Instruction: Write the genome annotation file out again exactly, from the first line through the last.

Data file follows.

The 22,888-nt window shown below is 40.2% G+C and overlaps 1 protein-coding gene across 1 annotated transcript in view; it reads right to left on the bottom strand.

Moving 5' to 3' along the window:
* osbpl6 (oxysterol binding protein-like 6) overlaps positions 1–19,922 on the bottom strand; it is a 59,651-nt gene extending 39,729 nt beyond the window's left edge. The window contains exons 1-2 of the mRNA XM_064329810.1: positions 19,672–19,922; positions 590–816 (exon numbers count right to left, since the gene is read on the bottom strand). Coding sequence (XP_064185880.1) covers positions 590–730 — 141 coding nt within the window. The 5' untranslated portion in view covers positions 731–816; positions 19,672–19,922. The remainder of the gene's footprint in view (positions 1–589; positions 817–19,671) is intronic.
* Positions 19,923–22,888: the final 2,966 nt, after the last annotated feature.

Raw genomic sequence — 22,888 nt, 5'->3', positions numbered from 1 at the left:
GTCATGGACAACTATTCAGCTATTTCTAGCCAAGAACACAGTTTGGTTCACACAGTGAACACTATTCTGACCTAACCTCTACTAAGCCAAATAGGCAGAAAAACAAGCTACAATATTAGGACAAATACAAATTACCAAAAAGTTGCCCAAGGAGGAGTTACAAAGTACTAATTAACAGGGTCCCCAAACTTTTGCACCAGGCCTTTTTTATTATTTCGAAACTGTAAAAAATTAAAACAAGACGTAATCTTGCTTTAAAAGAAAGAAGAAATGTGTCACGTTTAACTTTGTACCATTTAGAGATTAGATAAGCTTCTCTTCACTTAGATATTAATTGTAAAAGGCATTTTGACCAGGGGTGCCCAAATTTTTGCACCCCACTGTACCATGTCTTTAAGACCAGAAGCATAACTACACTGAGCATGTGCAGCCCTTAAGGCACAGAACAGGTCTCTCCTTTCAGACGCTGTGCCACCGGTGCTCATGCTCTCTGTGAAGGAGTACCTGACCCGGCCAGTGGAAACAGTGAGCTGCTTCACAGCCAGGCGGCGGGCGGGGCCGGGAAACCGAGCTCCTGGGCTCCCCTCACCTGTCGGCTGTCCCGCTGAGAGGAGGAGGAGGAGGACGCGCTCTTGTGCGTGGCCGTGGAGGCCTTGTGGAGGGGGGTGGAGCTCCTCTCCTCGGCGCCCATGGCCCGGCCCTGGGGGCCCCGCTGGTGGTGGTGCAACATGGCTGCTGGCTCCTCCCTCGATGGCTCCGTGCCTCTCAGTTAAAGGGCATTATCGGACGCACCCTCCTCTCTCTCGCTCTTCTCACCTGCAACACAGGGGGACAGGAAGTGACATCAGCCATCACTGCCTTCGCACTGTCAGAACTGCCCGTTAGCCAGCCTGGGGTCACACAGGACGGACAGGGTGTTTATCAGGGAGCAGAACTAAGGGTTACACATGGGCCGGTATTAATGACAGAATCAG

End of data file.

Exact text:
The 22,888-nt window shown below is 40.2% G+C and overlaps 1 protein-coding gene across 1 annotated transcript in view; it reads right to left on the bottom strand.

Moving 5' to 3' along the window:
* osbpl6 (oxysterol binding protein-like 6) overlaps positions 1–19,922 on the bottom strand; it is a 59,651-nt gene extending 39,729 nt beyond the window's left edge. The window contains exons 1-2 of the mRNA XM_064329810.1: positions 19,672–19,922; positions 590–816 (exon numbers count right to left, since the gene is read on the bottom strand). Coding sequence (XP_064185880.1) covers positions 590–730 — 141 coding nt within the window. The 5' untranslated portion in view covers positions 731–816; positions 19,672–19,922. The remainder of the gene's footprint in view (positions 1–589; positions 817–19,671) is intronic.
* Positions 19,923–22,888: the final 2,966 nt, after the last annotated feature.

Raw genomic sequence — 22,888 nt, 5'->3', positions numbered from 1 at the left:
GTCATGGACAACTATTCAGCTATTTCTAGCCAAGAACACAGTTTGGTTCACACAGTGAACACTATTCTGACCTAACCTCTACTAAGCCAAATAGGCAGAAAAACAAGCTACAATATTAGGACAAATACAAATTACCAAAAAGTTGCCCAAGGAGGAGTTACAAAGTACTAATTAACAGGGTCCCCAAACTTTTGCACCAGGCCTTTTTTATTATTTCGAAACTGTAAAAAATTAAAACAAGACGTAATCTTGCTTTAAAAGAAAGAAGAAATGTGTCACGTTTAACTTTGTACCATTTAGAGATTAGATAAGCTTCTCTTCACTTAGATATTAATTGTAAAAGGCATTTTGACCAGGGGTGCCCAAATTTTTGCACCCCACTGTACCATGTCTTTAAGACCAGAAGCATAACTACACTGAGCATGTGCAGCCCTTAAGGCACAGAACAGGTCTCTCCTTTCAGACGCTGTGCCACCGGTGCTCATGCTCTCTGTGAAGGAGTACCTGACCCGGCCAGTGGAAACAGTGAGCTGCTTCACAGCCAGGCGGCGGGCGGGGCCGGGAAACCGAGCTCCTGGGCTCCCCTCACCTGTCGGCTGTCCCGCTGAGAGGAGGAGGAGGAGGACGCGCTCTTGTGCGTGGCCGTGGAGGCCTTGTGGAGGGGGGTGGAGCTCCTCTCCTCGGCGCCCATGGCCCGGCCCTGGGGGCCCCGCTGGTGGTGGTGCAACATGGCTGCTGGCTCCTCCCTCGATGGCTCCGTGCCTCTCAGTTAAAGGGCATTATCGGACGCACCCTCCTCTCTCTCGCTCTTCTCACCTGCAACACAGGGGGACAGGAAGTGACATCAGCCATCACTGCCTTCGCACTGTCAGAACTGCCCGTTAGCCAGCCTGGGGTCACACAGGACGGACAGGGTGTTTATCAGGGAGCAGAACTAAGGGTTACACATGGGCCGGTATTAATGACAGAATCAG